We described maternal and neonatal complications and present them as frequencies and percentages for categorical variables. We analyzed risk factors for developing at least one neonatal complication after ECS. Categorical variables were compared with Chi square or Fisher’s exact test and continuous variables with a two-tailed student t test. Variables with a p < 0.2 were included in a Poisson regression model with robust variance to assess factors associated independently with risk of adverse neonatal outcomes. Results are expressed as risk ratios (RR) with 95 % confidence interval (CI). A p value of <0.05 was considered as significant.
This research was part of a post-doctoral research project of the first author (DKK) on Evaluation and surveillance of the impact of maternal and neonatal near-miss morbidity on the health of mothers and infants. Ethical approval to conduct the study was obtained from the Ethics and research committees of Mulago hospital, the School of Medicine, Makerere University College of Health Sciences and Uganda National Council for Science and Technology. Permission to conduct the study was obtained from the department of Obstetrics and Gynaecology, Makerere University. All participants gave written informed consent to be interviewed.
There were 25,846 deliveries during the study period, of which 20,083 (77.7 %) were vaginal deliveries, 5763 (22.3 %) were caesarean section of which 920 (16.0 %) were ECS for singleton pregnancies. In Table 1, the ages of the women are shown. The mean age of the women who had ECS was 31.6 ± 4.8 years, with the majority being 26–35 years (55.7 %). Most had attained at least secondary level of education.
In Table 2, the commonest indication for ECS was one previous caesarean Section (45.7 %), while for 13.9 %, the indication was two or more previous caesarean scars. One in every 5 women (20.0 %) suffered at least one maternal complication, mainly hemorrhage with blood loss of more than 1000 ml (17.2 %); and more than 11 % were hospitalized for longer than 5 days.
In Table 3, most neonates (60 %) were admitted to neonatal ward for observation. The mean birth weight was 3130 ± 560 g. However, 116 (12.6 %) babies developed at least one complication that necessitated admission to the NICU, and 26 (2.8 %) were admitted for more than 48 h in the NICU.
In Table 4, a birth weight of less than 2500 g or more than 4000 g, delivery at a gestation age of 38 weeks or earlier, multiparity and use of general anaesthesia were independently associated with neonatal adverse outcomes.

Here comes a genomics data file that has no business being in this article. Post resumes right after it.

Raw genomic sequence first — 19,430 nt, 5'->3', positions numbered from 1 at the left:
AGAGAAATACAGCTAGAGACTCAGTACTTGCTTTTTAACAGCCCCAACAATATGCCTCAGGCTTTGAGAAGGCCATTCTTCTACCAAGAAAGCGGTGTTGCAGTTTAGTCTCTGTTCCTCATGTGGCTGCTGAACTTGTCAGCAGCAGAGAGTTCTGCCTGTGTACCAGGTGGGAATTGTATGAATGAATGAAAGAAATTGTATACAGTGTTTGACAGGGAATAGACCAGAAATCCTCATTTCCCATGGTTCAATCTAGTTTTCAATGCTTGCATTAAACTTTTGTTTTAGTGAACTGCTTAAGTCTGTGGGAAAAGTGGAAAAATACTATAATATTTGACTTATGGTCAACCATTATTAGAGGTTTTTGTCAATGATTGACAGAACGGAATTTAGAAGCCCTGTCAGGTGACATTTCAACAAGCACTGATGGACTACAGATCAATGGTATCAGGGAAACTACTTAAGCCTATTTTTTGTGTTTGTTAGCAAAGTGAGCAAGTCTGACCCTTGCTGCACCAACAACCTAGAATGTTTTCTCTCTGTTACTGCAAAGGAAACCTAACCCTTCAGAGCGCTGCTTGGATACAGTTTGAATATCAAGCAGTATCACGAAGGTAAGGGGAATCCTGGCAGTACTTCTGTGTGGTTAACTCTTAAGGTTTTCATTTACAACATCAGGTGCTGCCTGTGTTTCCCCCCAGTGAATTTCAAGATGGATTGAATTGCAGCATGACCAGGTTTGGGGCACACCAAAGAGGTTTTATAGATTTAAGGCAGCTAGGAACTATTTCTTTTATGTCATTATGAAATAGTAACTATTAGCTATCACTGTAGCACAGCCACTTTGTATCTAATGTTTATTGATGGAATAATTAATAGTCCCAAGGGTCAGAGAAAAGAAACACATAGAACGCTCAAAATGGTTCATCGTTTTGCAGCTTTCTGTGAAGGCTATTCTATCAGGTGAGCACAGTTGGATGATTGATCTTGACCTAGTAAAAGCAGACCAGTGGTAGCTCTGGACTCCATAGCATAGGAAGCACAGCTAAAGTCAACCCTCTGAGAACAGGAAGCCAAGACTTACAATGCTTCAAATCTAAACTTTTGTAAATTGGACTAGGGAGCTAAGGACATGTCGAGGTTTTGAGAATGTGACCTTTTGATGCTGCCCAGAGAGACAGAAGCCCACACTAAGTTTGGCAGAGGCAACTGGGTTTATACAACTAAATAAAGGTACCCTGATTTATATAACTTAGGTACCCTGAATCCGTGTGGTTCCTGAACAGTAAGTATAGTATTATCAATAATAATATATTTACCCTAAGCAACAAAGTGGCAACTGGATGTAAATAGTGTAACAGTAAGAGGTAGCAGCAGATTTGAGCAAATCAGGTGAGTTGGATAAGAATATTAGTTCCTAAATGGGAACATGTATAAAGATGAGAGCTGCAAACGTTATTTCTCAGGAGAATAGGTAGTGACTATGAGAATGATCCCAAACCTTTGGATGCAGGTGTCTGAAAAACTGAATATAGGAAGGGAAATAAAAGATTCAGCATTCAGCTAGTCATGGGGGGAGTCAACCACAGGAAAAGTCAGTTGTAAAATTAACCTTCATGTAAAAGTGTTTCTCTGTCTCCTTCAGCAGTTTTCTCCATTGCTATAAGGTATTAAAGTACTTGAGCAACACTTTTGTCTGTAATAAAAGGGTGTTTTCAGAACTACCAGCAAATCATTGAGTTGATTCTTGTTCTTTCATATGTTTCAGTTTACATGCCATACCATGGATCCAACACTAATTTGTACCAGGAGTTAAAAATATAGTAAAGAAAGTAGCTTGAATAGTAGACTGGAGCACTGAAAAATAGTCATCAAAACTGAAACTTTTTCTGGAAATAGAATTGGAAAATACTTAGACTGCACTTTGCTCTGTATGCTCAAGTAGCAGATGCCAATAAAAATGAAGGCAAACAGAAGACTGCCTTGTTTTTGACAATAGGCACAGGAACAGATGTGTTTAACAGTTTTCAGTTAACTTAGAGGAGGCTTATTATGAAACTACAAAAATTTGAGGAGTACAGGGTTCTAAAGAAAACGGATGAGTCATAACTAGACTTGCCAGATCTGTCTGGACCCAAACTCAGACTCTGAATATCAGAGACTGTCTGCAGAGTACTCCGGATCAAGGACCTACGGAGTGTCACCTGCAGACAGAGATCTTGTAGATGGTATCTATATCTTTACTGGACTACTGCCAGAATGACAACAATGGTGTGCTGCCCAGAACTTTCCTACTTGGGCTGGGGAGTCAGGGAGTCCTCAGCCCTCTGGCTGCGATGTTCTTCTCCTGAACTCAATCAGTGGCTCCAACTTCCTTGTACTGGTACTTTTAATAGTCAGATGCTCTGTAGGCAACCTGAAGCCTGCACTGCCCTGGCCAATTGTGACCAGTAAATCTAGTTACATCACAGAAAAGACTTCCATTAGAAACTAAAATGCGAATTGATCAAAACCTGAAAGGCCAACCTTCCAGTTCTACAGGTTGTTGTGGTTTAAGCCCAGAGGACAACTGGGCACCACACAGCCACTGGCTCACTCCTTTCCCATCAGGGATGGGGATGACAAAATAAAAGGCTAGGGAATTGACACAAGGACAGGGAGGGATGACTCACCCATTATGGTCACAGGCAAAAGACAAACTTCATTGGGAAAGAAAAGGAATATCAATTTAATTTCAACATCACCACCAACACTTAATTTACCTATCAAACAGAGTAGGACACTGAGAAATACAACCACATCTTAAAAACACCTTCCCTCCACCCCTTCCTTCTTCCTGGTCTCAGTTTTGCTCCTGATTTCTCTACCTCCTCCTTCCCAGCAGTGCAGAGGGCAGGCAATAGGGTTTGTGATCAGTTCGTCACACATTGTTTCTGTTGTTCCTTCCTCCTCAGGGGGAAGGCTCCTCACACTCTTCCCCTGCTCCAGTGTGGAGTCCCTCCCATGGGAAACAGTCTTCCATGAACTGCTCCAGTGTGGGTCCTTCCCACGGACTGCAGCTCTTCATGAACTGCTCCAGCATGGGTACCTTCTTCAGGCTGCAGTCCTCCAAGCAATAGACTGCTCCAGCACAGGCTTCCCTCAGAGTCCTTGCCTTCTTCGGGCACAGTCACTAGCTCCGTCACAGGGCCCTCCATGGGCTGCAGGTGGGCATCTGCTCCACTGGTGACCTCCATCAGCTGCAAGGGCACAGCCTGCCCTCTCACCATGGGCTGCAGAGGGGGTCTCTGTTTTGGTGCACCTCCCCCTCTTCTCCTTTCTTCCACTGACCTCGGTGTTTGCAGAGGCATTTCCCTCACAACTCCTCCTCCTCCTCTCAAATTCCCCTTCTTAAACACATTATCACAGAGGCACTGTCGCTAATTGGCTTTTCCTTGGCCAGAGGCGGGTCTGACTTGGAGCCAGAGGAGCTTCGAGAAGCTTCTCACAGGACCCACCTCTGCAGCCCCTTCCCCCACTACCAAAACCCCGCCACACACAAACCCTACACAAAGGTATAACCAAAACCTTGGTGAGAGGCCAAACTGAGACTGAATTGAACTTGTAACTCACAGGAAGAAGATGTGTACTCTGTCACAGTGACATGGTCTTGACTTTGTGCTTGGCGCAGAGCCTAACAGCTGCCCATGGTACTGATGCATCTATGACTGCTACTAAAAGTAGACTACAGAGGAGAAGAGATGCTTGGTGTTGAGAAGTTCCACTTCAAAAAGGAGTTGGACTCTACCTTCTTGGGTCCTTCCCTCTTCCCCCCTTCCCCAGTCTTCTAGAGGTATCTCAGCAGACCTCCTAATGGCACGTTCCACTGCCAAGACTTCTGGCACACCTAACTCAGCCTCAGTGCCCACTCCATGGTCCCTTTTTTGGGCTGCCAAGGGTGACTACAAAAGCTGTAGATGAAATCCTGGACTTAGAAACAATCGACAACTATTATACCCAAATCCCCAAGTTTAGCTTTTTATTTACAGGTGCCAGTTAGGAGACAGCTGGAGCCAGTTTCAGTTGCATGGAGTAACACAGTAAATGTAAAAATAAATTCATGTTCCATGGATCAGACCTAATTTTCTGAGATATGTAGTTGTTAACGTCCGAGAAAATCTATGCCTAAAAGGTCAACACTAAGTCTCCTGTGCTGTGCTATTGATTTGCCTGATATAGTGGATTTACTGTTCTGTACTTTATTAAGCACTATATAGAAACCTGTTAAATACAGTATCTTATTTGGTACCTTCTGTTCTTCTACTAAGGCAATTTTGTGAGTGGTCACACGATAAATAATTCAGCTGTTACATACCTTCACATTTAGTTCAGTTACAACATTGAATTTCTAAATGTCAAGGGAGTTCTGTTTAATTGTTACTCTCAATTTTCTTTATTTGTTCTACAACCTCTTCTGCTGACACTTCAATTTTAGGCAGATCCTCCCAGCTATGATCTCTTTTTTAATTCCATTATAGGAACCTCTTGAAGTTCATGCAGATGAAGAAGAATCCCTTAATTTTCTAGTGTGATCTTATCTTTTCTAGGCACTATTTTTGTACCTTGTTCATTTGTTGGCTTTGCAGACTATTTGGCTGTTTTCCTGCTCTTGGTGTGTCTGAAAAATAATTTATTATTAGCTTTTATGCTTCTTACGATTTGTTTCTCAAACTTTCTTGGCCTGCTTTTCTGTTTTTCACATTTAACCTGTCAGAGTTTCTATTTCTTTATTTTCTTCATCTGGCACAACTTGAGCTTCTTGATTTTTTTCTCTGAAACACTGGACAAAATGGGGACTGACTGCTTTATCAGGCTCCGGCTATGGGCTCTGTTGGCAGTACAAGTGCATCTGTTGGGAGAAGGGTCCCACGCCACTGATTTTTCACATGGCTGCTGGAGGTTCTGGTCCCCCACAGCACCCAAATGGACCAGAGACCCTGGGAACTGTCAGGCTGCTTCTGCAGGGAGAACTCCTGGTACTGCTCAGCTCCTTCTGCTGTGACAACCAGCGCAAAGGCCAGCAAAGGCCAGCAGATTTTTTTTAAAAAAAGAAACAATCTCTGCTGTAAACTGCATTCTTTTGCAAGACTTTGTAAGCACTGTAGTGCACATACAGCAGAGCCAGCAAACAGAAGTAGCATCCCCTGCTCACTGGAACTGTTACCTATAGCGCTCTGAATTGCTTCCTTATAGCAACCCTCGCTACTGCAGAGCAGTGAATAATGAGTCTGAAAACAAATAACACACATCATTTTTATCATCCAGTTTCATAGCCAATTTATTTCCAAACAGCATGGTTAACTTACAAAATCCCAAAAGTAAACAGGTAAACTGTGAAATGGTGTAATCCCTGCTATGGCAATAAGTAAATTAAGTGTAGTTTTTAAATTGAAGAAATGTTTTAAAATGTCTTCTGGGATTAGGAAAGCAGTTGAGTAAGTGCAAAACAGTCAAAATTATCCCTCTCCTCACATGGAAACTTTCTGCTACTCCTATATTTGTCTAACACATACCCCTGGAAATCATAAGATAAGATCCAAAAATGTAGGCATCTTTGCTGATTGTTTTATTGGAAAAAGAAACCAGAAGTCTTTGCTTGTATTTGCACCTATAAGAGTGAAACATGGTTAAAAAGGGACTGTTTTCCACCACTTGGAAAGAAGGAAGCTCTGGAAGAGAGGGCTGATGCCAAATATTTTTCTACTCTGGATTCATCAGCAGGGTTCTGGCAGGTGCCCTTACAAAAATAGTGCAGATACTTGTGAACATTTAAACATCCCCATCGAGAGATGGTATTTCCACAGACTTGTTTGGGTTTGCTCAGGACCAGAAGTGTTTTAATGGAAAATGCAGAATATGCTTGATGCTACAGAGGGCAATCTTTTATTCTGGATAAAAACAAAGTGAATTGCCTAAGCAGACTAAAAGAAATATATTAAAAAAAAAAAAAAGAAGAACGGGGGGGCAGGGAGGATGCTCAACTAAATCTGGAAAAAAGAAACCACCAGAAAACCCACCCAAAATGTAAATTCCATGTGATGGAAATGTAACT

The study shows that the commonest indication for ECS was repeat caesarean section. The commonest maternal morbidity was hemorrhage, more than every tenth woman required hospitalization longer than 5 days, and respiratory complications were the commonest neonatal morbidity.
Previous studies showed that ECS was associated with an increased risk of respiratory morbidity in neonates , especially from preterms babies, where the main cause is surfactant deficiency. This morbidity results from relative absence of hormonal and physiological changes associated with labour which are necessary lung function in neonates, and which do partially occur in newborns delivered as preterms [23–25]. The changes that occur in the fetal lungs in preparation for delivery include an increase in the small pulmonary blood vessels (up to 40 times) in the third trimester, changes in the epithelial sodium channels with increased ability to clear foetal lung fluid at term, and decrease of chloride channels which lead to decrease of fluid secretion [23–25]. The gestational age at the time of ECS may thus be a critical determinant of the risk for this respiratory morbidity in neonates , which occurs usually after 48 h of birth [23–25].
In addition, the maturation and changes that occur during labor play an important role in reducing respiratory distress and transient tachypnoea of the newborn [23–26]. Respiratory distress syndrome (RDS) may occur in term babies, particularly after ECS . It differs from preterm RDS regarding earlier onset , more frequent occurrence in male babies, more frequent association with birth asphyxia, pulmonary hemorrhage, perinatal infections (such as septicaemia), and multiple organ-system failure . Term neonatal RDS is also associated with higher need for oxygen and mechanical ventilation, more prolonged hospitalization and higher mortality than other causes of respiratory morbidity in term babies. It is possible that many babies in our study developed term RDS, as a large number had delivery between 37 and 38 weeks of gestation, had low 5-min Apgar scores, required mechanical ventilation, required CPAP, required NICU admission for more than 48 h. Results of the present study confirm the observation that the newborn transition from a fluid filled lung to a lung filled with air in a very short period of time, as happens in ECS, constitutes a big challenge to some newborns, resulting into respiratory morbidity where there is failure to clear fetal lung fluid.